He shakes his head. Looks at me levelly for a silent moment. “Fine. Listen. If my message does not get through, sister, then not only are your efforts in vain, but so is everything you can see around you. If the Imperial warship Swift Stilletto of the Emperor’s Quick Response, currently geostationary directly over Hive Tertius, does not hear from me, within a deadline of-” he taps his wrist, I guess the shattered thing on that scorched plastek band was once a chronometer – “of all too damn soon? Then literally a billion people will die for no frakking reason. Including you and me and Judge Magnus and all your precious VIPs. You get it, now? You understand?”

I blink, a couple of times. Didn’t think it had been possible that I could feel any worse about all this. “Uh.”

“We done playing twenty-frakking-questions yet?”

I nod, dumbly. The pain-balm means that doesn’t hurt nearly as much as I was expecting. “I’ll… see what we can do.”


The creepy aristocratic handmaid with the metal hands tilts her head at an unnatural mechanical angle as she looks up at me. “Should you be up, mamzel? Your colour is poor and your heart rate abnormal. Are you in pain?” Her lips don’t move. Her voice is almost a parody of demure politeness. It’s unnatural.

“Uphive geography,” is all I say. Maybe she’ll knock it off if I ignore it. “I’ll assume you’re most likely of anyone here to be familiar. I have a thorough, firm and pressing need to get to the astropathic quire on hive-level two as soon as physically possible. Advise me.”

“You are in pain.” She frowns. “I cannot read your vital signs perfectly through the suit, but it has been less than half a shift since you fainted, and you’ve not so much as eaten a bite. Should I ring for some tea, mamz-”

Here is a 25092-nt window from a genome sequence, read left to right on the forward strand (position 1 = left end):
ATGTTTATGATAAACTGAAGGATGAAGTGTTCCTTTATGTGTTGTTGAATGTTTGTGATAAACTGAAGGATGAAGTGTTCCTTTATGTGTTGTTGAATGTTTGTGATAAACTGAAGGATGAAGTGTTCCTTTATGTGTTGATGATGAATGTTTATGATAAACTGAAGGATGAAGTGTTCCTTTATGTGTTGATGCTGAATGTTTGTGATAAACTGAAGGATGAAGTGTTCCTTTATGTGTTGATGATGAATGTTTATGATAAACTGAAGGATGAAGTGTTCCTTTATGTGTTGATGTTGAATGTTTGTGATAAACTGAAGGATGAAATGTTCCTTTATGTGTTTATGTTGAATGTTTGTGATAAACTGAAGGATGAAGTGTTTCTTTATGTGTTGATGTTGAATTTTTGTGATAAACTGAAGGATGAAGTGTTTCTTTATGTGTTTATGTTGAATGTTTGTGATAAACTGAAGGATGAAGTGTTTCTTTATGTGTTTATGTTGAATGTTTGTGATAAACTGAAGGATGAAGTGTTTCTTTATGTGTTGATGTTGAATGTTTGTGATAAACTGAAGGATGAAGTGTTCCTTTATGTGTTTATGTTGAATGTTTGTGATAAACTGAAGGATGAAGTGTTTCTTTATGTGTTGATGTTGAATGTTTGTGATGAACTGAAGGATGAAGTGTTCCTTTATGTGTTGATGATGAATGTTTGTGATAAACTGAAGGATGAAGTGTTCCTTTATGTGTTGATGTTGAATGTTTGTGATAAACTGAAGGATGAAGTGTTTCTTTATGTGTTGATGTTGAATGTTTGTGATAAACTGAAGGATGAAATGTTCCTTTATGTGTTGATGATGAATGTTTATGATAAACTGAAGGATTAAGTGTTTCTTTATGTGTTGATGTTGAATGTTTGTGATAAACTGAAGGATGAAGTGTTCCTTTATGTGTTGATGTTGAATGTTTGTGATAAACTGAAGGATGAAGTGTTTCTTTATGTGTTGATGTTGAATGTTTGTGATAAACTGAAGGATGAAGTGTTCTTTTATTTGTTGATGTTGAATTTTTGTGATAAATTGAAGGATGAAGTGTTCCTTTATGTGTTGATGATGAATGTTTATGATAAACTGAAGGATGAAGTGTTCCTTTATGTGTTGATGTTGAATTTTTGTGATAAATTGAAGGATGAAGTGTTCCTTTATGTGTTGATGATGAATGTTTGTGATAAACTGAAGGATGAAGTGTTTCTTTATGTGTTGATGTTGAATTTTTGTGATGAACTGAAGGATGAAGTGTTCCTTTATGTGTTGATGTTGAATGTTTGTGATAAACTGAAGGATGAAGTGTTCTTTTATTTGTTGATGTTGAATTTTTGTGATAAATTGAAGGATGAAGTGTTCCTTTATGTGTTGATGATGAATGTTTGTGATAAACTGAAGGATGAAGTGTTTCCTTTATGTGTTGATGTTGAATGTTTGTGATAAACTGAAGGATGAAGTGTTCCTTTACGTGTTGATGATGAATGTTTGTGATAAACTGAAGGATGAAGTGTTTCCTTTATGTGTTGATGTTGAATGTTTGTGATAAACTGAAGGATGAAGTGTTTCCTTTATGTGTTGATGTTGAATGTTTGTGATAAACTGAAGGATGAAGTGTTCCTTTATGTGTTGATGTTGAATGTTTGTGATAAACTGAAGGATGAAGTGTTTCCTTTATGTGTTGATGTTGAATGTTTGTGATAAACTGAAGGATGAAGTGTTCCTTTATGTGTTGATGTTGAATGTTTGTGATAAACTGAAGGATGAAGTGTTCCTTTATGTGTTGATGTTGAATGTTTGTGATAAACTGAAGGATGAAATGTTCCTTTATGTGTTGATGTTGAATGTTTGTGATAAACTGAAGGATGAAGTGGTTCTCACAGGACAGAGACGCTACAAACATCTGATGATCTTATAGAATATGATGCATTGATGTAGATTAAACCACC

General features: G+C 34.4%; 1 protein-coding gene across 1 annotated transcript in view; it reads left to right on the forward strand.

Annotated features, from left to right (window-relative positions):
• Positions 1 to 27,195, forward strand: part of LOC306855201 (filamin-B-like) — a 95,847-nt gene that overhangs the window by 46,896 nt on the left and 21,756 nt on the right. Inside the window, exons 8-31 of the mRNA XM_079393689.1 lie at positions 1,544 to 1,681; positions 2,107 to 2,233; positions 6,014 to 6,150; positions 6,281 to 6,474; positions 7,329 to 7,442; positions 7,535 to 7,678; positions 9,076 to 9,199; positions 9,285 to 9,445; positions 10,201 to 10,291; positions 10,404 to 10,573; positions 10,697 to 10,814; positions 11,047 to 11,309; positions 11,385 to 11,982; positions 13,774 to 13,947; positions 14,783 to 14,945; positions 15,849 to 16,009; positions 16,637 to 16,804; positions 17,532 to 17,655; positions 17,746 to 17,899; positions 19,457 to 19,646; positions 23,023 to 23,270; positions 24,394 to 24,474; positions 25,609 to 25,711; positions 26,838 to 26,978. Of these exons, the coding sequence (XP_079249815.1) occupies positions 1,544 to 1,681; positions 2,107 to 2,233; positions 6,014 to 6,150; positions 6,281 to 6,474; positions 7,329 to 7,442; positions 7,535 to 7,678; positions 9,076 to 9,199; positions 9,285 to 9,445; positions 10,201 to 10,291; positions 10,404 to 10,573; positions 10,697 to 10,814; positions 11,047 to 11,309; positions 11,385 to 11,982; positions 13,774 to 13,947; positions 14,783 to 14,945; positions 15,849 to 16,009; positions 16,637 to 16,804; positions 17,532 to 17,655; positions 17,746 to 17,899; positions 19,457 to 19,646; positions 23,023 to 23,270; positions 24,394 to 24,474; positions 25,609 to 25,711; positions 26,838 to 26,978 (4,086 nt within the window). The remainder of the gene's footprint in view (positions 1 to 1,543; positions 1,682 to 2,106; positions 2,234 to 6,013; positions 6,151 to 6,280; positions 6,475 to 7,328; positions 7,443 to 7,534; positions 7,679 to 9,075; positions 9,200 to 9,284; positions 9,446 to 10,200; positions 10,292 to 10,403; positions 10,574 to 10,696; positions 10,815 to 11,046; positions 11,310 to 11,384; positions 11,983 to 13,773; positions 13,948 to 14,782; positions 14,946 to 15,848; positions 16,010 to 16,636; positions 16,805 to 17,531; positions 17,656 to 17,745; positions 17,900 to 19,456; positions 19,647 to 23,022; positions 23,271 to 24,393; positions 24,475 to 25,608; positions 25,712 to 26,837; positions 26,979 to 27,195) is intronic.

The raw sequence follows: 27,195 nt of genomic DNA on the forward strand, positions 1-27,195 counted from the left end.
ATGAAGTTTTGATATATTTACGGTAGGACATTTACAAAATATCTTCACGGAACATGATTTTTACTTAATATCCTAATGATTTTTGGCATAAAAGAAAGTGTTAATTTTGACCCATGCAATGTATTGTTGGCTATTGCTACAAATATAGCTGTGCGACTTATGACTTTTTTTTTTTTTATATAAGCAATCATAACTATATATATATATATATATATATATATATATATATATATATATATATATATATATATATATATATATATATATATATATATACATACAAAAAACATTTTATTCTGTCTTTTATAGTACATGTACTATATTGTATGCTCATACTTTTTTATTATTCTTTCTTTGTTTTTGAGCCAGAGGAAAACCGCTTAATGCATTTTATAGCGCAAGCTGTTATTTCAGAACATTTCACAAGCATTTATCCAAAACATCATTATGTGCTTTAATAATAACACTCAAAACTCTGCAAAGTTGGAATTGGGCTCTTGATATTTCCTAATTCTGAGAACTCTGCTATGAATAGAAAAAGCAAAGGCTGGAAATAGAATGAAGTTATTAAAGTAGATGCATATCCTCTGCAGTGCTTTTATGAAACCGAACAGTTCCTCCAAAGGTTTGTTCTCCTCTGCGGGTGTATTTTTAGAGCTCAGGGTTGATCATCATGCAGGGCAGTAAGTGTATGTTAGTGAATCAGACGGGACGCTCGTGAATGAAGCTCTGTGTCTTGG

Sudden white-hot irrational fury. Half a second happens and her toes are just touching the ground and our eyes are level. “For the voice of the Inquisition shall be as the voice of the Emperor,” I say, and I make myself relax my grip, because her slender neck doesn’t feel armoured. “Blessed are they that hear it, for surely they shall find salvation. Pink, you might not have noticed, but I have had one hard fucking day. You do not want to be making it harder.”

“Very good, mamzel.” She doesn’t need to move her jaw to talk, and the tone of her augmetic voicebox doesn’t care to convey anything more than calm politeness. “I have bespoken-”

Sis-ter,” I growl. “Somewhat relevant to the situation at hand, would you not agree?”

“As you say, Sister. One moment.” I let go: she lands without a stagger. I wonder how much of her is still human. (I wonder what her masters are like, that she accepted that without so much as a blink.). After a moment more, she reverses the tilt of her head in a manner so mechanical I can almost hear the gears click.

“We may have something. House Omber – that is to say – I wish to report a potential solution, but if I might petition you to conceal that I was the source of-”

“Get on with it.”

“Indeed.” She spreads her hands in a fluting gesture that would be graceful if there were flesh on them. “The level two quire has a landing pad, an external one. I personally am a qualified pilot. House Ephraim operates an aerospace port on Lane Seven, two miles on a bearing of three-twenty from Spire on level twelve: it is inconceivable that we should not find a single functional craft, and even a dirigible would be faster than this lift by some measure.”


“It is fairly standard fare: riot barriers and a contingent of Ephraim houseguard. The airlane gate itself is incapable of closing for reasons of hive ventilation.” She wrinkles her nose in a disconcertingly human mannerism. “Ephraim go for deterrent over quality in their houseguard – past clashes paint them as very willing to display shiny toys and very unlikely to be able to use them worth a damn. In terms of loyalty, we shall conduct a poll of our clients, but it would be best to assume the worst.”